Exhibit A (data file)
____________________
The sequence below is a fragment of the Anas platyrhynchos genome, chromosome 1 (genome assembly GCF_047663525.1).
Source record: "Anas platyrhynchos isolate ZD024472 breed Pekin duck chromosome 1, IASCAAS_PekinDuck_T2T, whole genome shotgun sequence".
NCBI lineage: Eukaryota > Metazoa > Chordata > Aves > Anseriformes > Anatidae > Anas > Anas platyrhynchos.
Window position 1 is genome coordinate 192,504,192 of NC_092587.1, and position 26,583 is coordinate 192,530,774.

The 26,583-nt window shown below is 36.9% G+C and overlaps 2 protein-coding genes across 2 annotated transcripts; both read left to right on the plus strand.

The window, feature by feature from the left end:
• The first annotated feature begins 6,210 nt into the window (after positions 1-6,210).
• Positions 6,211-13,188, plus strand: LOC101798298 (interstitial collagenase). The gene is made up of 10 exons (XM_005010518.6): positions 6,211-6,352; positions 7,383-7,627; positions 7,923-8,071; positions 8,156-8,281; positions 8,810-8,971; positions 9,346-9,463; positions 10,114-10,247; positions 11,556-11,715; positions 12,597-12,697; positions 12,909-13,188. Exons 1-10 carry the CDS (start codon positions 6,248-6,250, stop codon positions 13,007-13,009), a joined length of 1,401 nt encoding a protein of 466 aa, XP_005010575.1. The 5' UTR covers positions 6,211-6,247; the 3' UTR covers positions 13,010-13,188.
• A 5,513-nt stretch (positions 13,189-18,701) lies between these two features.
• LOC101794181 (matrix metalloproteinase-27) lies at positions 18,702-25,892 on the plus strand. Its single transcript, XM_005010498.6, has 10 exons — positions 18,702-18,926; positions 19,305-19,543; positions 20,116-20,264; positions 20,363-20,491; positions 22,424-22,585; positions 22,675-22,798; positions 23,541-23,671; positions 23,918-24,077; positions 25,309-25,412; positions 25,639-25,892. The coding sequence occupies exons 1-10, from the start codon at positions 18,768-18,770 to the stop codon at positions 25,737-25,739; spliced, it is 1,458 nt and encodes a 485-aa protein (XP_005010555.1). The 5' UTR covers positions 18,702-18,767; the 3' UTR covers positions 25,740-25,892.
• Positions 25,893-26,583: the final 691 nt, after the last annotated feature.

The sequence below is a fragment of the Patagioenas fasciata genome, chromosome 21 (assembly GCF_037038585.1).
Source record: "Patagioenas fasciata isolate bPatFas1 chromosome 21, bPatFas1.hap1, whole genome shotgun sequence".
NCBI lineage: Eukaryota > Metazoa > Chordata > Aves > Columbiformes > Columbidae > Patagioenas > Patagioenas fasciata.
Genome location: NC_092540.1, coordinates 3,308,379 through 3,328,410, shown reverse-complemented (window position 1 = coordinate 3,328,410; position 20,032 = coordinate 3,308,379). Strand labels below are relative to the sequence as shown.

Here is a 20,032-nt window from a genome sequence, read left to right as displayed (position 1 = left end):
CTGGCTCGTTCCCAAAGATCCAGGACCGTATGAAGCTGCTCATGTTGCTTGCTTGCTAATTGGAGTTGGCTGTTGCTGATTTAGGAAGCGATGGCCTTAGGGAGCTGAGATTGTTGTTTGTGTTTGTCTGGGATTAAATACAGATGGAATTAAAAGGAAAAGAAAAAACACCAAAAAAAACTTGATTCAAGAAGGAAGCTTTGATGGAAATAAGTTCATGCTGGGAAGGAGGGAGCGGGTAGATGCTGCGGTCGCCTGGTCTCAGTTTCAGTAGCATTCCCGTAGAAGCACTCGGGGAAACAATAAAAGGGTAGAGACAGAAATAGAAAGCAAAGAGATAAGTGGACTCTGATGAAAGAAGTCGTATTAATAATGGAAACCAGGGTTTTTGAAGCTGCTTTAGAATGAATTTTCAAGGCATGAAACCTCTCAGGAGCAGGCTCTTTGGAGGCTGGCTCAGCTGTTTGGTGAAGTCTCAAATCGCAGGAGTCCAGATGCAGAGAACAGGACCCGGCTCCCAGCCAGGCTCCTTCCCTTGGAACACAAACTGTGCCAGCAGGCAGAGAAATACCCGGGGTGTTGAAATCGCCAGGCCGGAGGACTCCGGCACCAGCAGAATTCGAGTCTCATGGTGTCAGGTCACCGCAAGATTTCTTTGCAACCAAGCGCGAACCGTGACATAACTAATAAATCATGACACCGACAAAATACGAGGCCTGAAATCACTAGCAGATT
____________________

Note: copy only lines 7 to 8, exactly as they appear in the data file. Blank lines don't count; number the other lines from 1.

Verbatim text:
• The first annotated feature begins 6,210 nt into the window (after positions 1-6,210).
• Positions 6,211-13,188, plus strand: LOC101798298 (interstitial collagenase). The gene is made up of 10 exons (XM_005010518.6): positions 6,211-6,352; positions 7,383-7,627; positions 7,923-8,071; positions 8,156-8,281; positions 8,810-8,971; positions 9,346-9,463; positions 10,114-10,247; positions 11,556-11,715; positions 12,597-12,697; positions 12,909-13,188. Exons 1-10 carry the CDS (start codon positions 6,248-6,250, stop codon positions 13,007-13,009), a joined length of 1,401 nt encoding a protein of 466 aa, XP_005010575.1. The 5' UTR covers positions 6,211-6,247; the 3' UTR covers positions 13,010-13,188.